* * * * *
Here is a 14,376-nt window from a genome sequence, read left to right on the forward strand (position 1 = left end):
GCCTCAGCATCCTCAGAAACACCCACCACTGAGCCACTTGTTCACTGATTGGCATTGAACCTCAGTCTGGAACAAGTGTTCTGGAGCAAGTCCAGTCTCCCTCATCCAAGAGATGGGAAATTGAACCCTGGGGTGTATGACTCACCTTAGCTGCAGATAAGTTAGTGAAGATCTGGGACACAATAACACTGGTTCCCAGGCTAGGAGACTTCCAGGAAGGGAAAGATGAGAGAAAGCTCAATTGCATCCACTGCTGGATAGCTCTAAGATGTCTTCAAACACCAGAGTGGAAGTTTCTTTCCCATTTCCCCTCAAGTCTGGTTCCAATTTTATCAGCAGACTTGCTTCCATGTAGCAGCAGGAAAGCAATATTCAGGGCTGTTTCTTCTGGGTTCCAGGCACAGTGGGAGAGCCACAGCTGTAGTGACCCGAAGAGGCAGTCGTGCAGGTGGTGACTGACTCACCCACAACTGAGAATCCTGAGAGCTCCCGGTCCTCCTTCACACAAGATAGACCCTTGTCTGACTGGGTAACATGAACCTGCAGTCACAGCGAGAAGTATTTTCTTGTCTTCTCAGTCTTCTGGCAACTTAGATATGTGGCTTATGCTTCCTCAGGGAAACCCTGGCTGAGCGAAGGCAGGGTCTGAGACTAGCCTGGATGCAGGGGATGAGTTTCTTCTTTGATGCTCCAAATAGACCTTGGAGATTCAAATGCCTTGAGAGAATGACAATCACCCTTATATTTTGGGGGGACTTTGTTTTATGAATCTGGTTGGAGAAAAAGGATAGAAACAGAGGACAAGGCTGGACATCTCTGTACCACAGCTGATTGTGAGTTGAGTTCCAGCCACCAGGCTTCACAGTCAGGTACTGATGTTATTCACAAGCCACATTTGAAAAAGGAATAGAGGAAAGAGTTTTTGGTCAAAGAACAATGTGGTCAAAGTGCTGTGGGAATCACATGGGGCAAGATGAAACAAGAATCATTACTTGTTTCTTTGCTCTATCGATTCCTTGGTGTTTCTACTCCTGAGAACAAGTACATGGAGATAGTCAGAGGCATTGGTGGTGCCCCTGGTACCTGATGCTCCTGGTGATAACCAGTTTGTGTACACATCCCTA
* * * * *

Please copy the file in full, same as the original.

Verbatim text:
Here is a 14,376-nt window from a genome sequence, read left to right on the forward strand (position 1 = left end):
GCCTCAGCATCCTCAGAAACACCCACCACTGAGCCACTTGTTCACTGATTGGCATTGAACCTCAGTCTGGAACAAGTGTTCTGGAGCAAGTCCAGTCTCCCTCATCCAAGAGATGGGAAATTGAACCCTGGGGTGTATGACTCACCTTAGCTGCAGATAAGTTAGTGAAGATCTGGGACACAATAACACTGGTTCCCAGGCTAGGAGACTTCCAGGAAGGGAAAGATGAGAGAAAGCTCAATTGCATCCACTGCTGGATAGCTCTAAGATGTCTTCAAACACCAGAGTGGAAGTTTCTTTCCCATTTCCCCTCAAGTCTGGTTCCAATTTTATCAGCAGACTTGCTTCCATGTAGCAGCAGGAAAGCAATATTCAGGGCTGTTTCTTCTGGGTTCCAGGCACAGTGGGAGAGCCACAGCTGTAGTGACCCGAAGAGGCAGTCGTGCAGGTGGTGACTGACTCACCCACAACTGAGAATCCTGAGAGCTCCCGGTCCTCCTTCACACAAGATAGACCCTTGTCTGACTGGGTAACATGAACCTGCAGTCACAGCGAGAAGTATTTTCTTGTCTTCTCAGTCTTCTGGCAACTTAGATATGTGGCTTATGCTTCCTCAGGGAAACCCTGGCTGAGCGAAGGCAGGGTCTGAGACTAGCCTGGATGCAGGGGATGAGTTTCTTCTTTGATGCTCCAAATAGACCTTGGAGATTCAAATGCCTTGAGAGAATGACAATCACCCTTATATTTTGGGGGGACTTTGTTTTATGAATCTGGTTGGAGAAAAAGGATAGAAACAGAGGACAAGGCTGGACATCTCTGTACCACAGCTGATTGTGAGTTGAGTTCCAGCCACCAGGCTTCACAGTCAGGTACTGATGTTATTCACAAGCCACATTTGAAAAAGGAATAGAGGAAAGAGTTTTTGGTCAAAGAACAATGTGGTCAAAGTGCTGTGGGAATCACATGGGGCAAGATGAAACAAGAATCATTACTTGTTTCTTTGCTCTATCGATTCCTTGGTGTTTCTACTCCTGAGAACAAGTACATGGAGATAGTCAGAGGCATTGGTGGTGCCCCTGGTACCTGATGCTCCTGGTGATAACCAGTTTGTGTACACATCCCTA